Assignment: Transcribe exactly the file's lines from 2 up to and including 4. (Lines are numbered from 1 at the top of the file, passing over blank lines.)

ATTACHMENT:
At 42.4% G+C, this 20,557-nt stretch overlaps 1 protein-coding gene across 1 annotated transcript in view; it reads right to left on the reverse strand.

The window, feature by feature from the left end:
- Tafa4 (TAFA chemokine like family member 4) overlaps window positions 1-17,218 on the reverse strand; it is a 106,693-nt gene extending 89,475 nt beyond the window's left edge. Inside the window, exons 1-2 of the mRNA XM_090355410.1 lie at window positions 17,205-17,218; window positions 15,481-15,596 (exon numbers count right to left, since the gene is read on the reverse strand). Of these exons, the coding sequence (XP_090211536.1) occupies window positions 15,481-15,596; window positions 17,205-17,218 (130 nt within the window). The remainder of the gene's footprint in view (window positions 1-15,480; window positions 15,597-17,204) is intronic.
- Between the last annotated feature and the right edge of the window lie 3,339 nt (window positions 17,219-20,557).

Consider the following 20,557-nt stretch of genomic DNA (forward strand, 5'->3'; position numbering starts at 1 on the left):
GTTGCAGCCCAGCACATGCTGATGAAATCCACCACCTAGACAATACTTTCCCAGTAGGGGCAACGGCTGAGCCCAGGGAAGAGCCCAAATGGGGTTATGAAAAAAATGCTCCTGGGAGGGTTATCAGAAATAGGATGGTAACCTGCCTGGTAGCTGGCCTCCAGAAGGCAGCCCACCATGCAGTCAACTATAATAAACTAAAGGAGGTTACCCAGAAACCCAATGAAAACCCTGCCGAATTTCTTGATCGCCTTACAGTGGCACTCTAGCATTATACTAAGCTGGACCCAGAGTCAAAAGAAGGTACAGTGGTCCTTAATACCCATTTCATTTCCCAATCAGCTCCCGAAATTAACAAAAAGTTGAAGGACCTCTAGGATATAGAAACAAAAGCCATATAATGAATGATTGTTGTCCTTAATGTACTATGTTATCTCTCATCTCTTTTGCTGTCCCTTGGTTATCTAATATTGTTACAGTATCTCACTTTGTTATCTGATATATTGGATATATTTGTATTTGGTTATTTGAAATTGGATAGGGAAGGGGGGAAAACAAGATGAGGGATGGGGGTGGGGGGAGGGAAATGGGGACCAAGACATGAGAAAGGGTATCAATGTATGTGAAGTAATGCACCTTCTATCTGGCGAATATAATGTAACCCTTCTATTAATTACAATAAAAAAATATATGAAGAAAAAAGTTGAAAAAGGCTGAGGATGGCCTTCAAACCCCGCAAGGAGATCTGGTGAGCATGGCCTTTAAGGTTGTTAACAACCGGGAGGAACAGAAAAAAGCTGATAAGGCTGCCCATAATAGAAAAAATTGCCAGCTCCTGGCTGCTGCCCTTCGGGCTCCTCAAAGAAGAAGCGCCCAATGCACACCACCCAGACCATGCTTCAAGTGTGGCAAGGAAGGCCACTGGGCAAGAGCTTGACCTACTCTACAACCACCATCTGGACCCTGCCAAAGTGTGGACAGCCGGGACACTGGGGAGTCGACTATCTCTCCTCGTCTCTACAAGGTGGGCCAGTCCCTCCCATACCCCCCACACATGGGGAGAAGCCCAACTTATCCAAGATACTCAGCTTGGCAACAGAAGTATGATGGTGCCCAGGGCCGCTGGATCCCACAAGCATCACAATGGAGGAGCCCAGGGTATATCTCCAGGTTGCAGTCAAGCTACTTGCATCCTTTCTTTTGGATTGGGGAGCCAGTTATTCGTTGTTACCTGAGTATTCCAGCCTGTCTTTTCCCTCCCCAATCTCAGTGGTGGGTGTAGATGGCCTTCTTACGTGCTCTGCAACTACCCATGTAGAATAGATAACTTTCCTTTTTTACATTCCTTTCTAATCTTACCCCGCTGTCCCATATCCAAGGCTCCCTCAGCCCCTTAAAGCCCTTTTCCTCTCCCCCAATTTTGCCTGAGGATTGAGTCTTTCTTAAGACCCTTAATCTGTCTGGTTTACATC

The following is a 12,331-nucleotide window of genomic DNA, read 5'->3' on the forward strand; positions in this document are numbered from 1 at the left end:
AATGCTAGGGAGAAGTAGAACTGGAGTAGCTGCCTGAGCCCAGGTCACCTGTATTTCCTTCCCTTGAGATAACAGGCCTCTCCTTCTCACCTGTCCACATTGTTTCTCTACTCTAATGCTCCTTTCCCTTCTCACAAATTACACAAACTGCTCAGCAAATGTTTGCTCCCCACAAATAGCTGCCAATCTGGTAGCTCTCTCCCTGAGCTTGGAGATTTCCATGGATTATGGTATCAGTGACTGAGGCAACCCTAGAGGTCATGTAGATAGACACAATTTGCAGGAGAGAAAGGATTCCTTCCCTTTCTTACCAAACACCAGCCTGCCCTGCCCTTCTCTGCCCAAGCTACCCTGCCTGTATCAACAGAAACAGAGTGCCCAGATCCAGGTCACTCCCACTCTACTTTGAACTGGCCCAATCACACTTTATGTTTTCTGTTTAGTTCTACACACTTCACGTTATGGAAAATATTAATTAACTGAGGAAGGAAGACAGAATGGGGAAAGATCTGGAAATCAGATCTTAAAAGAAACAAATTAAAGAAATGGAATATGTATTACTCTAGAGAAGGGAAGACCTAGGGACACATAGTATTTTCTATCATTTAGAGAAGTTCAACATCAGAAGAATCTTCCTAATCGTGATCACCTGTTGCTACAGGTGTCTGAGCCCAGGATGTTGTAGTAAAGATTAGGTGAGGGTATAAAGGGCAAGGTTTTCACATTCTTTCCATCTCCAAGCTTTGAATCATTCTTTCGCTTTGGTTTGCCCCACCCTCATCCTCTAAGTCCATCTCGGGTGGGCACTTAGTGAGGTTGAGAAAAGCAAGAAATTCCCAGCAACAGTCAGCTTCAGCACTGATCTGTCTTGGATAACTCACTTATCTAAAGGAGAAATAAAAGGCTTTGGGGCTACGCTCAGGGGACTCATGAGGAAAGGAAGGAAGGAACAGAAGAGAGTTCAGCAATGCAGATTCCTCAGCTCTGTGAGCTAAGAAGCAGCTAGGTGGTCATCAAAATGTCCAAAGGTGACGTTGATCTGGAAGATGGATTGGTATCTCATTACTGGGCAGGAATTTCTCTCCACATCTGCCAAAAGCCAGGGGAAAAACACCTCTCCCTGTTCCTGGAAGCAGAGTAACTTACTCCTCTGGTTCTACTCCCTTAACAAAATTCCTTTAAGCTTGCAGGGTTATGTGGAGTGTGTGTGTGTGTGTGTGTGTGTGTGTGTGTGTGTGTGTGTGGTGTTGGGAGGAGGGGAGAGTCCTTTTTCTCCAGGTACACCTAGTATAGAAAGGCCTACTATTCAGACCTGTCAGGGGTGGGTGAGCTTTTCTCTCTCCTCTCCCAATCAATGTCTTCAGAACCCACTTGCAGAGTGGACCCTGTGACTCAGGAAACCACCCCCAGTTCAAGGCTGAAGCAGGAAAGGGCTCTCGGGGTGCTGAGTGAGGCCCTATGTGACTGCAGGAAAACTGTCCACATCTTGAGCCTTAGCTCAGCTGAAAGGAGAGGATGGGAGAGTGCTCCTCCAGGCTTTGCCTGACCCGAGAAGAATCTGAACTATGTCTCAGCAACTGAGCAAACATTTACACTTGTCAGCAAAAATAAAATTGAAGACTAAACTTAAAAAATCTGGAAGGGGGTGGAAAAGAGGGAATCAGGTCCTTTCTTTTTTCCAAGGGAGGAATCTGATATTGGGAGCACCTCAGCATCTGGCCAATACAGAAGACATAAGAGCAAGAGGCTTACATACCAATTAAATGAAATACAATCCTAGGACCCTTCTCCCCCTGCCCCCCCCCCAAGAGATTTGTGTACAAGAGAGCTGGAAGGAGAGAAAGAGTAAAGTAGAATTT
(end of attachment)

The window, feature by feature from the left end:
- Tafa4 (TAFA chemokine like family member 4) overlaps window positions 1-17,218 on the reverse strand; it is a 106,693-nt gene extending 89,475 nt beyond the window's left edge. Inside the window, exons 1-2 of the mRNA XM_090355410.1 lie at window positions 17,205-17,218; window positions 15,481-15,596 (exon numbers count right to left, since the gene is read on the reverse strand). Of these exons, the coding sequence (XP_090211536.1) occupies window positions 15,481-15,596; window positions 17,205-17,218 (130 nt within the window). The remainder of the gene's footprint in view (window positions 1-15,480; window positions 15,597-17,204) is intronic.
- Between the last annotated feature and the right edge of the window lie 3,339 nt (window positions 17,219-20,557).